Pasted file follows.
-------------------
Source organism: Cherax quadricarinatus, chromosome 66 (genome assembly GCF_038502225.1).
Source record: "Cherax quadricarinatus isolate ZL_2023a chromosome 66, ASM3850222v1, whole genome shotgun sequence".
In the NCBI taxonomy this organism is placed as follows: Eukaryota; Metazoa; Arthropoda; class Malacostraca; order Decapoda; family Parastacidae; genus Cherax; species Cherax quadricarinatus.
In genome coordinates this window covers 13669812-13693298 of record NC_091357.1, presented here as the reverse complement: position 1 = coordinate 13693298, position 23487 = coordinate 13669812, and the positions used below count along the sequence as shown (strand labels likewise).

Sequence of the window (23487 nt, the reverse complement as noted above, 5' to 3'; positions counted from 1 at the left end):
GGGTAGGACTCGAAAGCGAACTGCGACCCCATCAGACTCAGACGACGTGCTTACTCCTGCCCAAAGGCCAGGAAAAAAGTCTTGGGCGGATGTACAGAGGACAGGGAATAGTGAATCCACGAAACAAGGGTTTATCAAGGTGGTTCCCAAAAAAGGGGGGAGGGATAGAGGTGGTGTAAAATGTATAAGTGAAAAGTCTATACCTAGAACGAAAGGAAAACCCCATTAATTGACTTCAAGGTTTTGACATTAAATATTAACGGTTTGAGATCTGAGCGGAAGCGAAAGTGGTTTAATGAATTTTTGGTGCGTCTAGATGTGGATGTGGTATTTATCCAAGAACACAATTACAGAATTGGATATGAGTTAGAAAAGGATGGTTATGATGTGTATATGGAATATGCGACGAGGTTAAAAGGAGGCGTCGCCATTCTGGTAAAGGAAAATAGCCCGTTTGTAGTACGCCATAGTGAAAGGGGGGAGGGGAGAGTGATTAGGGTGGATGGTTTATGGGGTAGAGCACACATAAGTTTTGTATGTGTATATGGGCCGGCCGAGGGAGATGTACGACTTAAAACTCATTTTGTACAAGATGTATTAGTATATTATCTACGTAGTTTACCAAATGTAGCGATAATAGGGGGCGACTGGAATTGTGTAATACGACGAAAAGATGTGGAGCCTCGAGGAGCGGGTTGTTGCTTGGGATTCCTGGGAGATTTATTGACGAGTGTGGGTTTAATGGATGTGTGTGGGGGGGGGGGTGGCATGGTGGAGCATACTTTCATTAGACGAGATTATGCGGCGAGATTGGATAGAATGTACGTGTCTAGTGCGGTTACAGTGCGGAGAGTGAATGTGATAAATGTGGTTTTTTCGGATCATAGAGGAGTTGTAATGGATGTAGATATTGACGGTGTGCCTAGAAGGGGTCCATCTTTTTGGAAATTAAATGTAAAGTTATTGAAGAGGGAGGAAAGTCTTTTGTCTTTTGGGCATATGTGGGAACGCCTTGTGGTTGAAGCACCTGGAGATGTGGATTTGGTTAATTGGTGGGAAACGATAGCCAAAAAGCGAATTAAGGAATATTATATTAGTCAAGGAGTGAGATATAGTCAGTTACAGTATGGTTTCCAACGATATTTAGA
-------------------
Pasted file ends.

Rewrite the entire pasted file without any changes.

Source organism: Cherax quadricarinatus, chromosome 66 (genome assembly GCF_038502225.1).
Source record: "Cherax quadricarinatus isolate ZL_2023a chromosome 66, ASM3850222v1, whole genome shotgun sequence".
In the NCBI taxonomy this organism is placed as follows: Eukaryota; Metazoa; Arthropoda; class Malacostraca; order Decapoda; family Parastacidae; genus Cherax; species Cherax quadricarinatus.
In genome coordinates this window covers 13669812-13693298 of record NC_091357.1, presented here as the reverse complement: position 1 = coordinate 13693298, position 23487 = coordinate 13669812, and the positions used below count along the sequence as shown (strand labels likewise).

Sequence of the window (23487 nt, the reverse complement as noted above, 5' to 3'; positions counted from 1 at the left end):
GGGTAGGACTCGAAAGCGAACTGCGACCCCATCAGACTCAGACGACGTGCTTACTCCTGCCCAAAGGCCAGGAAAAAAGTCTTGGGCGGATGTACAGAGGACAGGGAATAGTGAATCCACGAAACAAGGGTTTATCAAGGTGGTTCCCAAAAAAGGGGGGAGGGATAGAGGTGGTGTAAAATGTATAAGTGAAAAGTCTATACCTAGAACGAAAGGAAAACCCCATTAATTGACTTCAAGGTTTTGACATTAAATATTAACGGTTTGAGATCTGAGCGGAAGCGAAAGTGGTTTAATGAATTTTTGGTGCGTCTAGATGTGGATGTGGTATTTATCCAAGAACACAATTACAGAATTGGATATGAGTTAGAAAAGGATGGTTATGATGTGTATATGGAATATGCGACGAGGTTAAAAGGAGGCGTCGCCATTCTGGTAAAGGAAAATAGCCCGTTTGTAGTACGCCATAGTGAAAGGGGGGAGGGGAGAGTGATTAGGGTGGATGGTTTATGGGGTAGAGCACACATAAGTTTTGTATGTGTATATGGGCCGGCCGAGGGAGATGTACGACTTAAAACTCATTTTGTACAAGATGTATTAGTATATTATCTACGTAGTTTACCAAATGTAGCGATAATAGGGGGCGACTGGAATTGTGTAATACGACGAAAAGATGTGGAGCCTCGAGGAGCGGGTTGTTGCTTGGGATTCCTGGGAGATTTATTGACGAGTGTGGGTTTAATGGATGTGTGTGGGGGGGGGGGTGGCATGGTGGAGCATACTTTCATTAGACGAGATTATGCGGCGAGATTGGATAGAATGTACGTGTCTAGTGCGGTTACAGTGCGGAGAGTGAATGTGATAAATGTGGTTTTTTCGGATCATAGAGGAGTTGTAATGGATGTAGATATTGACGGTGTGCCTAGAAGGGGTCCATCTTTTTGGAAATTAAATGTAAAGTTATTGAAGAGGGAGGAAAGTCTTTTGTCTTTTGGGCATATGTGGGAACGCCTTGTGGTTGAAGCACCTGGAGATGTGGATTTGGTTAATTGGTGGGAAACGATAGCCAAAAAGCGAATTAAGGAATATTATATTAGTCAAGGAGTGAGATATAGTCAGTTACAGTATGGTTTCCAACGATATTTAGA